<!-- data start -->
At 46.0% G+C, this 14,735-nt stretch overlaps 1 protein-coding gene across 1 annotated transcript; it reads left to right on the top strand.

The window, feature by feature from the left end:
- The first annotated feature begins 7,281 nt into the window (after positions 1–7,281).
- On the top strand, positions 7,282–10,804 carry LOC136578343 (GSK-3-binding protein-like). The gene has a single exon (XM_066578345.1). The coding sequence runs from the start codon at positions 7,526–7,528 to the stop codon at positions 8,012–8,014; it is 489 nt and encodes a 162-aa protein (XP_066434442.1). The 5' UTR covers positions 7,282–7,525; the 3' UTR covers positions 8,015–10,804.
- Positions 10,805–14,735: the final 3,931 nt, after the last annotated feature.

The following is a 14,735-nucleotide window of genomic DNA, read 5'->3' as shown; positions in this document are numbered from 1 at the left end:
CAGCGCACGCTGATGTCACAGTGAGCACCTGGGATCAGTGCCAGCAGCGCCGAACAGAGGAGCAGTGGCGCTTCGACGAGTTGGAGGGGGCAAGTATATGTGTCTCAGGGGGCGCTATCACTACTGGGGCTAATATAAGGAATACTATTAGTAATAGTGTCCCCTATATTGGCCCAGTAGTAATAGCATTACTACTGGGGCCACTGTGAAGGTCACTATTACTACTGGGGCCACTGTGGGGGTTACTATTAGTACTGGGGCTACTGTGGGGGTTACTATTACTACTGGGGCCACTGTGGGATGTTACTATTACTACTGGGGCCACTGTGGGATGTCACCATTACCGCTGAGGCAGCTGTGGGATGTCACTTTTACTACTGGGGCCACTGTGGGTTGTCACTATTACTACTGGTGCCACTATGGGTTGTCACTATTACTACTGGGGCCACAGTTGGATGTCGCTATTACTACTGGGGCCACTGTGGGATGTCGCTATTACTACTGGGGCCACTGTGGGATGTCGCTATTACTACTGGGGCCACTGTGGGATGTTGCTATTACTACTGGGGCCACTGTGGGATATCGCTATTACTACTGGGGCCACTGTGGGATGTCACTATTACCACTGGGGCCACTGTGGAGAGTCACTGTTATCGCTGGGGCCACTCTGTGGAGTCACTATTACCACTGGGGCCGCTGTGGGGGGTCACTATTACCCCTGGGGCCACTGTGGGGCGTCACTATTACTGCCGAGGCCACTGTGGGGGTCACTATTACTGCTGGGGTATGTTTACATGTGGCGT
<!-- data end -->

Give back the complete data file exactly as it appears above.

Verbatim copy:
At 46.0% G+C, this 14,735-nt stretch overlaps 1 protein-coding gene across 1 annotated transcript; it reads left to right on the top strand.

The window, feature by feature from the left end:
- The first annotated feature begins 7,281 nt into the window (after positions 1–7,281).
- On the top strand, positions 7,282–10,804 carry LOC136578343 (GSK-3-binding protein-like). The gene has a single exon (XM_066578345.1). The coding sequence runs from the start codon at positions 7,526–7,528 to the stop codon at positions 8,012–8,014; it is 489 nt and encodes a 162-aa protein (XP_066434442.1). The 5' UTR covers positions 7,282–7,525; the 3' UTR covers positions 8,015–10,804.
- Positions 10,805–14,735: the final 3,931 nt, after the last annotated feature.

The following is a 14,735-nucleotide window of genomic DNA, read 5'->3' as shown; positions in this document are numbered from 1 at the left end:
CAGCGCACGCTGATGTCACAGTGAGCACCTGGGATCAGTGCCAGCAGCGCCGAACAGAGGAGCAGTGGCGCTTCGACGAGTTGGAGGGGGCAAGTATATGTGTCTCAGGGGGCGCTATCACTACTGGGGCTAATATAAGGAATACTATTAGTAATAGTGTCCCCTATATTGGCCCAGTAGTAATAGCATTACTACTGGGGCCACTGTGAAGGTCACTATTACTACTGGGGCCACTGTGGGGGTTACTATTAGTACTGGGGCTACTGTGGGGGTTACTATTACTACTGGGGCCACTGTGGGATGTTACTATTACTACTGGGGCCACTGTGGGATGTCACCATTACCGCTGAGGCAGCTGTGGGATGTCACTTTTACTACTGGGGCCACTGTGGGTTGTCACTATTACTACTGGTGCCACTATGGGTTGTCACTATTACTACTGGGGCCACAGTTGGATGTCGCTATTACTACTGGGGCCACTGTGGGATGTCGCTATTACTACTGGGGCCACTGTGGGATGTCGCTATTACTACTGGGGCCACTGTGGGATGTTGCTATTACTACTGGGGCCACTGTGGGATATCGCTATTACTACTGGGGCCACTGTGGGATGTCACTATTACCACTGGGGCCACTGTGGAGAGTCACTGTTATCGCTGGGGCCACTCTGTGGAGTCACTATTACCACTGGGGCCGCTGTGGGGGGTCACTATTACCCCTGGGGCCACTGTGGGGCGTCACTATTACTGCCGAGGCCACTGTGGGGGTCACTATTACTGCTGGGGTATGTTTACATGTGGCGT